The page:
Quotes

Well, who but a Nazi would deny that Karl Marx was a German... because he was a Jew?
- Wilson
'Course, he's changed some. Being buried in the earth does that.
- Mr. Potter
Who would think to look for the notorious Franz Kindler in the sacred precincts of the Harper School, surrounded by the sons of America's first families? And I'll stay hidden... till the day when we strike again.
- Dr. Charles Rankin/Franz Kindler
Franz! There will be another war?
- Konrad Meinike
Of course.
- Dr. Charles Rankin/Franz Kindler
Hello, father. Has anybody seen my brand- new husband?
- Mary Longstreet
Don't tell me he's deserted you already.
- Judge Longstreet
Mankind is waiting for the Messiah, but for the German, the Messiah is not the Prince of Peace. He's another Barbarossa... another Hitler.
- Dr. Charles Rankin/Franz Kindler

Trivia

A lengthy scene of Meineke trying to find Kindler was filmed but cut by the studio. The footage (between 20-30 minutes) is believed lost as even the original negatives have gone missing. (see alternate versions)

The first film released after WWII that showed footage of the concentration camps.

Notes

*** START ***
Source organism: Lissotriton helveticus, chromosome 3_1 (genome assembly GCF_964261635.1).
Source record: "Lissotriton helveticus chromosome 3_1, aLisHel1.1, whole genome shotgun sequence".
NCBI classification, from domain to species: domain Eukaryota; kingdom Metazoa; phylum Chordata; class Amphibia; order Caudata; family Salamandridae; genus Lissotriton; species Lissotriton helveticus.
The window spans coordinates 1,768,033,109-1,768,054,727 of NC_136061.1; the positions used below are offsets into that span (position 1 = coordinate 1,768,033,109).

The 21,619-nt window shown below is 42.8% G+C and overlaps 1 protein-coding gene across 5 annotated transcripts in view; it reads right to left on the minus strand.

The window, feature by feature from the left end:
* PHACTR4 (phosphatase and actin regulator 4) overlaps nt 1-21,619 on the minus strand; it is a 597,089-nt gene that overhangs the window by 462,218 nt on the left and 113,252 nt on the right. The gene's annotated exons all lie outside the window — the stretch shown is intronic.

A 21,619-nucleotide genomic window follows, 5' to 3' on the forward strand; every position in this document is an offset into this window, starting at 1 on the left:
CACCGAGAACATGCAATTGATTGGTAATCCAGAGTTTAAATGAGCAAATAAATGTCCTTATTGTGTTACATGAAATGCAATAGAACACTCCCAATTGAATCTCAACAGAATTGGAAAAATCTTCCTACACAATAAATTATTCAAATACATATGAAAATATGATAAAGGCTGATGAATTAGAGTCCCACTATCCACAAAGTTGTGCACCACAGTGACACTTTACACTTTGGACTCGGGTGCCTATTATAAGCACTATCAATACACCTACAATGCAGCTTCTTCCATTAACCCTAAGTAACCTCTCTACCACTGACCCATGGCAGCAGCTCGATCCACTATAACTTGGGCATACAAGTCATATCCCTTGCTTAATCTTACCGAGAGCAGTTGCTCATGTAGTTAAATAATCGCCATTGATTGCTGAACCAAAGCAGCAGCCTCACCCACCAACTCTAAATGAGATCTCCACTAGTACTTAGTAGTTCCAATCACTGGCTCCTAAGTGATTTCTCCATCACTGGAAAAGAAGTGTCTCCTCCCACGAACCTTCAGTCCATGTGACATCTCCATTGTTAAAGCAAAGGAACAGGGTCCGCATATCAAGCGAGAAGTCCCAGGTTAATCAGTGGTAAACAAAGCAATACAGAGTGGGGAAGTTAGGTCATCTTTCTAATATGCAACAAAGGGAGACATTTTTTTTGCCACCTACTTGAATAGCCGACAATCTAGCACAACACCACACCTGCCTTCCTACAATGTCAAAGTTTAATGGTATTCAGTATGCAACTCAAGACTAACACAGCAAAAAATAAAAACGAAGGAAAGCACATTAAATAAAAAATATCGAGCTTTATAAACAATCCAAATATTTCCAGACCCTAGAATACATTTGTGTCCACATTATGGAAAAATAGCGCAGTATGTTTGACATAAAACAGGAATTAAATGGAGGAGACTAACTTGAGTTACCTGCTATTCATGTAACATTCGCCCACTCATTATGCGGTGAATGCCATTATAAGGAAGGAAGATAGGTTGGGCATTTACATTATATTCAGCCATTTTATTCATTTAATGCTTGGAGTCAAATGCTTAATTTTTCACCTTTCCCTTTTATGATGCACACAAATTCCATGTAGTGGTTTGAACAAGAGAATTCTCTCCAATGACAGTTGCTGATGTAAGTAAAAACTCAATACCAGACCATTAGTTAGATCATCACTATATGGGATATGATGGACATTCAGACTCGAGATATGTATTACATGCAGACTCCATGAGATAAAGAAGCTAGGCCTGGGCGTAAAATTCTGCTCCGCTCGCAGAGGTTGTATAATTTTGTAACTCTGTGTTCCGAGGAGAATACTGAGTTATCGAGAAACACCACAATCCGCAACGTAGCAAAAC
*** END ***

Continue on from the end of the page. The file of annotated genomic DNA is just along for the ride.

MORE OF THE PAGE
The Stranger was the last International Pictures production to be released by RKO. Although Twentieth Century-Fox protested RKO's use of the title The Stranger because of its concurrent release Strangers on the Highway, an MPPA arbitration board found no conflict between the two titles, according to a Hollywood Reporter news item. International borrowed production designer Perry Ferguson from Samuel Goldwyn's company for the film. Hollywood Reporter news items note that filming was done at the Goldwyn Studios and on Universal's back lot. Production news items add Rebel Randall, Lillian Molieri, Johnny Sands, Joseph Granby, Robert Raison, Fred Godoy, Gabriel Peralta, Nancy Evans, Josephine Victor, Ruth Lee, Neal Dodd and Gerald Pierce to the cast, but their appearance in the final film has not been confirmed. Although the Hollywood Reporter review in May 1946 lists the running time as 85 minutes, this length is probably an error. No information concerning the The Haig Corp., the company listed as the picture's copyright claimant, has been found. Victor Trivas was nominated for an Academy Award for Best Original Story. Modern sources add the following information about the film's inception and production: Impressed by Welles's work on Citizen Kane, producer Sam Spiegel (whose onscreen credit reads S. P. Eagle), approached the filmmaker with a script written by Anthony Veiller and uncredited contributor John Huston. Welles, who was interested in doing a political story, accepted the part and offered to direct the film as well. Although Spiegel had originally intended Huston to direct, he agreed to hire Welles as director on condition that he not alter the script once production had begun and pay International out of his own pocket if the film went over budget. In addition, because of Welles's reputation for making long, slow films, the script was to be preedited by cutter Ernest Nims. Anxious to improve his standing in Hollywood, Welles accepted Spiegel's stipulations and, although he wanted Mercury Theater star Agnes Moorehead to play the role of "Wilson," agreed to cast Edward G. Robinson in the part. According to a modern interview, Welles "worked" on the script during "general rewriting" with Veiller and Spiegel. Welles claimed in the interview that he wrote "all the stuff in the drugstore as well as the first two or three reels of the picture, which were almost entirely cut." In addition, Welles took credit for inventing Billy House's checker-playing character. As promised, Welles brought the picture in on time and on budget. The Connecticut town constructed by production designer Perry Ferguson, who had worked with Welles on Citizen Kane, was the highest set used in a film since D. W. Griffith's 1916 epic Intolerance. The film's clock was an actual timepiece that had been in the Los Angeles County Courthouse prior to 1922. After Welles had the clock inserted into the set tower, he insisted that scenes showing the clock in motion be shot realistically, without rear projection or other trick photography. During the editing process, Nims cut a prologue showing "Kindler" in Latin America prior to moving to Vermont. According to a modern interview, Welles vehemently protested the cut, which included a scene in which Kindler steps on a baby's coffin. Modern sources add Irving Pichel to the cast.